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Tabanus sudeticus (male) (2) (Tabanidae)
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Latest Active Forum Threads
  Thread Author Views Replies Last Post
Drosophilidae, Zaprionus in...
Diptera (adults)
Maherjos 267 15 Paul Beuk
09-10-2015 14:59
Drosophilidae ID
Diptera (adults)
Luis Alvarez 97 3 Paul Beuk
09-10-2015 10:41
Lucilia? Calliphoridae
Diptera (adults)
Woodmen 20 0 Woodmen
09-10-2015 10:22
Milichia canariensis, male.
Diptera (adults)
Maherjos 455 14 Maherjos
09-10-2015 09:57
Chironomidae ID
Diptera (adults)
Luis Alvarez 128 8 Luis Alvarez
09-10-2015 09:42
Which Heleomyzidae is it?
Diptera (adults)
Azuro 143 3 Andrzej
09-10-2015 09:37
Ulidiidae: Stenomyia
Diptera (adults)
bradbarnd 126 7 bradbarnd
09-10-2015 02:40
Which Muscidae is it?
Diptera (adults)
Azuro 120 2 Azuro
08-10-2015 22:51
Plaraplatypeza atra?
Diptera (adults)
Guenael 141 5 Guenael
08-10-2015 22:33
Ectophasia ID please
Diptera (adults)
Reimund Ley 119 10 Reimund Ley
08-10-2015 19:51
VII International Simuliidae Symposium 2016
MeetingsDear colleagues,

I am very glad to organise the 7th International Simuliidae Symposium in Zaragoza (Spain) in 2016 presented by the University of Zaragoza. Provisional dates are 5 to 10 September 2016.

Zaragoza is a large Spanish city capital of the province and Aragon. It is the fifth most populated Spanish city with 666,058 inhabitants. It is located on the banks of the Ebro, Huerva and Gallego rivers in the center of a wide valley. Its privileged geographical location makes it an important logistical hub and communications; It is located about 300 km from Madrid, Barcelona, Valencia, Bilbao and Toulouse. The city is famous for its folklore, local gastronomy, and landmarks such as the Basilica del Pilar, La Seo Cathedral and the Aljaferia Palace. Together with La Seo and the Aljaferia, several other buildings form part of the Mudejar Architecture of Aragon which is a UNESCOWorld Heritage Site.

For more information go to

Best regards and I hope to see all of you in Zaragoza.

Ignacio Ruiz
BSG Bulletin No. 44 is now out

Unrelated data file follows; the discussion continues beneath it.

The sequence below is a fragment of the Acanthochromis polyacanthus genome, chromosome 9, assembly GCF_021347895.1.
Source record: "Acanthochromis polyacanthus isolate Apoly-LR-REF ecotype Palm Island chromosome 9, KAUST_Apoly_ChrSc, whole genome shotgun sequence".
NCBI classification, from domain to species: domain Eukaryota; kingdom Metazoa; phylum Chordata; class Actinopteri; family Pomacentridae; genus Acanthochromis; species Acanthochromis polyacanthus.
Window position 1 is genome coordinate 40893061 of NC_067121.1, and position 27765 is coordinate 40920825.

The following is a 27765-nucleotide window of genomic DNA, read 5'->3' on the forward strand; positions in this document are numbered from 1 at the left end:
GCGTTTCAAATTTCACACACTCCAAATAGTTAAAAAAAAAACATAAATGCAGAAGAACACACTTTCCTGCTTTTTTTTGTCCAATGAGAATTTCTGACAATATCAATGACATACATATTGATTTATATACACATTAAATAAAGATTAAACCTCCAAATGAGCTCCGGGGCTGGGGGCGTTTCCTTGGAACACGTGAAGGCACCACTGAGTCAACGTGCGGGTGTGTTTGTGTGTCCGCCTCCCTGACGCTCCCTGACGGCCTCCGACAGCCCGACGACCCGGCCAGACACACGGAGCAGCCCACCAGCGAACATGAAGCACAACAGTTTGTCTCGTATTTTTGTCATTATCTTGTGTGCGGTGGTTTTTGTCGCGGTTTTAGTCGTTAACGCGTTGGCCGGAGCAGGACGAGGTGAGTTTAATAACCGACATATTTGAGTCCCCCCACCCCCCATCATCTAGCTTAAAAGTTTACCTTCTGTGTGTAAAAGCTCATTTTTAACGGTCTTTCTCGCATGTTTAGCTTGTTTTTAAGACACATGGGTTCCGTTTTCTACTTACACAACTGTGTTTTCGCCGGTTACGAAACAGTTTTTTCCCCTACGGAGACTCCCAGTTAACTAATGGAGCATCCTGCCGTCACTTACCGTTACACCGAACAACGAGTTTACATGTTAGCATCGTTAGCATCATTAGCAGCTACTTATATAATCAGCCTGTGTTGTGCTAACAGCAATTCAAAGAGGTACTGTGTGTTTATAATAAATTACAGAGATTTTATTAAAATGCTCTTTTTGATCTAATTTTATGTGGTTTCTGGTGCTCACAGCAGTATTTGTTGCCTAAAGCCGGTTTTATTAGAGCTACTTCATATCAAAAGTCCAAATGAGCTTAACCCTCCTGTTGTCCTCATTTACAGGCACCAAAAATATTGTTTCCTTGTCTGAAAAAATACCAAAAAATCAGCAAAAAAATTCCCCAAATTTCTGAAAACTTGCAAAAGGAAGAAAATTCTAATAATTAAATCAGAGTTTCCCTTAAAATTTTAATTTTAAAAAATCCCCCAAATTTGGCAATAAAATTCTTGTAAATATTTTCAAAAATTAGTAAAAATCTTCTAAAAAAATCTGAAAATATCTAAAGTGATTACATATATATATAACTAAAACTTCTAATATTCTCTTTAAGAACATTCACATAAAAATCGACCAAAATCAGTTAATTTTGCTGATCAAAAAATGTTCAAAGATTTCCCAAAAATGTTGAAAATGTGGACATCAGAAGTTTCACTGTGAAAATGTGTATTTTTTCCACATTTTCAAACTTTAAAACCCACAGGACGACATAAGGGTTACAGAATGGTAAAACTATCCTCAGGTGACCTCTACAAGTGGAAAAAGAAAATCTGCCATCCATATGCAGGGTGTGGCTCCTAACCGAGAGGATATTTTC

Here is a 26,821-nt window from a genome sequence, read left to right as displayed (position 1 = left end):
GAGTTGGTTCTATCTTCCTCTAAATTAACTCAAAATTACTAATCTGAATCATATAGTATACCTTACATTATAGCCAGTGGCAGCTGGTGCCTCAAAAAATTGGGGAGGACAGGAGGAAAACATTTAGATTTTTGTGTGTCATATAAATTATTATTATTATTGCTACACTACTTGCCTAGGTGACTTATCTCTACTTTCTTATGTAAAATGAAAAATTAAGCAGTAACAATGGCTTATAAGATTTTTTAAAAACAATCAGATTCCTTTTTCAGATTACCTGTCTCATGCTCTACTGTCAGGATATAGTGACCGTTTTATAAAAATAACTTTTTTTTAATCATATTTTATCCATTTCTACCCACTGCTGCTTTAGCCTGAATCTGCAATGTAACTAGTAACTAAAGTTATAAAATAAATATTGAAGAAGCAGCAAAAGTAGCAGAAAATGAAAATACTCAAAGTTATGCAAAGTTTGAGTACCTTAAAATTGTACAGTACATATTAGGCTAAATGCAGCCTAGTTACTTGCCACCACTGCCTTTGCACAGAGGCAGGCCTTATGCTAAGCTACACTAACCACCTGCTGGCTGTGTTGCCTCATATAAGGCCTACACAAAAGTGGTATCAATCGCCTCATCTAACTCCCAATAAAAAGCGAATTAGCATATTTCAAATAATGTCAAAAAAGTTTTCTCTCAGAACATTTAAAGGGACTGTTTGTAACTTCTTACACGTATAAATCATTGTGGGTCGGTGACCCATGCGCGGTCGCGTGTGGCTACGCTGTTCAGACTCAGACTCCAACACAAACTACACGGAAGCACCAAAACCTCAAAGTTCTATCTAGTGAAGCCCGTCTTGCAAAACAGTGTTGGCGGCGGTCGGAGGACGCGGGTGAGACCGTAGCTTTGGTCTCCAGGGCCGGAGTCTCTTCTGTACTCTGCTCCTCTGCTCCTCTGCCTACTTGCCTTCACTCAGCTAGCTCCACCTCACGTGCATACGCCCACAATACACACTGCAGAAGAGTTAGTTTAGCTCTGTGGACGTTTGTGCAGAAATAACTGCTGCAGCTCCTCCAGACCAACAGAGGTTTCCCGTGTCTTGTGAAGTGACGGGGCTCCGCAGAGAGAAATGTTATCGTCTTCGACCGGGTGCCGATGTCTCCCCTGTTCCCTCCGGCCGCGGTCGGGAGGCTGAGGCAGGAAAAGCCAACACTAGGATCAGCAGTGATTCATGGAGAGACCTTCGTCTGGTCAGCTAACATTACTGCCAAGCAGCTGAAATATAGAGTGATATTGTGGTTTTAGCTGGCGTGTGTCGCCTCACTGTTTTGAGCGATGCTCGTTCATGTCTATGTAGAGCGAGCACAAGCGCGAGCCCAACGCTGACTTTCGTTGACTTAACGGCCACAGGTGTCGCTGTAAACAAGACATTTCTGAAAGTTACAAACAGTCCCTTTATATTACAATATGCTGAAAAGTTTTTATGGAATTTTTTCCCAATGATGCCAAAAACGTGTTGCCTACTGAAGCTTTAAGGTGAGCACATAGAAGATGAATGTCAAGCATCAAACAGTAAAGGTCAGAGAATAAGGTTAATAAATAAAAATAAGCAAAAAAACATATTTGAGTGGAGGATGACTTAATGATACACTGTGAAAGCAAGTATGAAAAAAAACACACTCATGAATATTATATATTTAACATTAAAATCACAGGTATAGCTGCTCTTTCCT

Newsletters, etc.Dear Colleagues,

The British Simuliidae Group Bulletin No. 44 (August 2015) is now available for viewing or download at the usual site:

Items of interest are:
Report on the 33rd Meeting of the British Simuliidae Group at Birmingham.
Update on the Simulium Genome Project
Notice of the next International Symposium in Zaragoza in 2016
Notice of an important cytotaxonomy review by Adler and Crosskey.

If you have any problems accessing this publication please contact me direct at

John Davies
Reminder deadline: 8th International Symposium on Syrphidae
MeetingsDear Fellow Dipterists and Friends,

I am back to you with this friendly reminder. Please remember that the abstract submission deadline is April 15th, 2015 and the registration deadline is April 30th, 2015.

To register, please follow the instruction on our website (here).
Then, send us ( the Registration form and the payment receipt of your wire-transfer. Do not wait until the last minute!

All the information about transport, Students support funds, scientific program, and accommodation may be found in our website:

We look forward to meeting you all in Monschau.

Best wishes,

Björn Rulik & Ximo Mengual

The Organizing Committee
8th International Symposium on Syrphidae
June 4 - 8, 2015. Monschau, Germany
Vera Richter passed away...
From Valery Korneyev on Facebook:

Sad news from Saint Petersburg: Dr. Vera Andreevna Richter, a famous expert in Tachinidae, Asilidae, Nemestrinidae, and Tephritidae, died tonight, February 7, 2015, from the consequences of a serious stroke happened a week ago. She was born on August 28, 1936, in Yerevan (Armenia) in a family of Margarita Ter-Minassyan, and Andrey Richter, two famous soviet coleopterists. R.I.P.
8th International Symposium on Syrphidae - 2nd Circular